Cover image for The great game of genocide : imperialism, nationalism, and the destruction of the Ottoman Armenians.
Title:
The great game of genocide : imperialism, nationalism, and the destruction of the Ottoman Armenians.
Author:
Bloxham, Donald.
ISBN:
9780199273560
Personal Author:
Publication Information:
Oxford : Oxford University Press, 2007.
Physical Description:
xiv, 329 p., [8] p. of plates : ill., maps.
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Book BILKUTUP0295405 DS195.5 .B66 2007 Central Campus Library
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Book BILKUTUPB114883 DS195.5 .B66 2005 Central Campus Library
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Summary

Summary

The Great Game of Genocide addresses the origins, development and aftermath of the Armenian genocide in a wide-ranging reappraisal based on primary and secondary sources from all the major parties involved. Rejecting the determinism of many influential studies, and discarding polemics on allsides, it founds its interpretation of the genocide in the interaction between the Ottoman empire in its decades of terminal decline, the self-interested policies of the European imperial powers, and the agenda of some Armenian nationalists in and beyond Ottoman territory. Particular attention ispaid to the international context of the process of ethnic polarization that culminated in the massive destruction of 1912-23, and especially the obliteration of the Armenian community in 1915-16.The opening chapters of the book examine the relationship between the great power politics of the 'eastern question' from 1774, the narrower politics of the 'Armenian question' from the mid-nineteenth century, and the internal Ottoman questions of reforming the complex social and ethnic order underintense external pressure. Later chapters include detailed case studies of the role of Imperial Germany during the First World War (reaching conclusions markedly different to the prevailing orthodoxy of German complicity in the genocide); the wartime Entente and then the uncomfortable postwarAnglo-French axis; and American political interest in the Middle East in the interwar period which led to a policy of refusing to recognize the genocide. The book concludes by explaining the ongoing international denial of the genocide as an extension of the historical 'Armenian question', with manyof the same considerations governing modern European-American-Turkish interaction as existed prior to the First World War.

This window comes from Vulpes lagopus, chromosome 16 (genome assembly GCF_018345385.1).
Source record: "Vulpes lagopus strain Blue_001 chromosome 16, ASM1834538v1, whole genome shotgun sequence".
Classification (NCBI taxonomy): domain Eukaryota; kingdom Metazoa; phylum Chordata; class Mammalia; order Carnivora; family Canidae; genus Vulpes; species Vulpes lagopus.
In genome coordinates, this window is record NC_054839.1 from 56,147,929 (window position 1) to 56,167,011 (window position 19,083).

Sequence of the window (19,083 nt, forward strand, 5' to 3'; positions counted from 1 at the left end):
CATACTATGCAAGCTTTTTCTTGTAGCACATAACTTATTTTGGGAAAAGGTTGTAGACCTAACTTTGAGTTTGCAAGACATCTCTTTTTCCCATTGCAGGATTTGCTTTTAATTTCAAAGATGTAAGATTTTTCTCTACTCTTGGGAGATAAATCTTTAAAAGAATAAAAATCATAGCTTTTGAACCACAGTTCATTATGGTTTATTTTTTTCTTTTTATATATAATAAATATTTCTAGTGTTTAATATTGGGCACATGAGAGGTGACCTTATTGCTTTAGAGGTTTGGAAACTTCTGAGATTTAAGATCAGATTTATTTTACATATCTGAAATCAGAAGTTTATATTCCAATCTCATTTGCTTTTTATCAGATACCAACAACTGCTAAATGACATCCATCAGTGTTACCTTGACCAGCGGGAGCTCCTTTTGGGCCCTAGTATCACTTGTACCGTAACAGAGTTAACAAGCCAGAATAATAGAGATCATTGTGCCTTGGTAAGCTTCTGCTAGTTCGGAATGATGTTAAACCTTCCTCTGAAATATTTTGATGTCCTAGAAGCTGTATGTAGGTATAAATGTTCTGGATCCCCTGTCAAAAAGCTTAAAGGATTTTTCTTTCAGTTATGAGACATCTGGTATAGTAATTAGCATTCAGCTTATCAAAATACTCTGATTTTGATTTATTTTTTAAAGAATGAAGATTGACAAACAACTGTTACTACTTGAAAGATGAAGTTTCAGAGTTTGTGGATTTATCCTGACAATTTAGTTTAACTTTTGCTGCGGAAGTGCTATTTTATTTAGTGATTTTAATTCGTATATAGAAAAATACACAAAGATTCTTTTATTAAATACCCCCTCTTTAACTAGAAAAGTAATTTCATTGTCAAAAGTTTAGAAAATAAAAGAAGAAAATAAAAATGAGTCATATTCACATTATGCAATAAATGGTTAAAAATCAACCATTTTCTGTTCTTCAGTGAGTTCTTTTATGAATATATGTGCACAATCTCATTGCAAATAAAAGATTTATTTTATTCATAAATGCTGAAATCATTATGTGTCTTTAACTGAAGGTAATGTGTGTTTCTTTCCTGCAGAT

Table of Contents

Introduction: Genocide and the Armenian Case
Part I Mass Murder in an International System
1 Prologue: Eastern Questions, Nationalist Answers
2 Ethnic Reprisal and Ethnic Cleansing
Interlude: The Genocide in Context
Part II International Response and Responsibility in the Genocide Era
3 Imperial Germany: A Case of Mistaken Identity
4 Ethnic Violence and the Entente 1915-23
Interlude: New Minority Questions in the New Near East
Part III From Response to Recognition?
5 The USA: From Non-Intervention to Non-Recognition
66 Epilogue: the geopolitics of memory
Bibliography
Index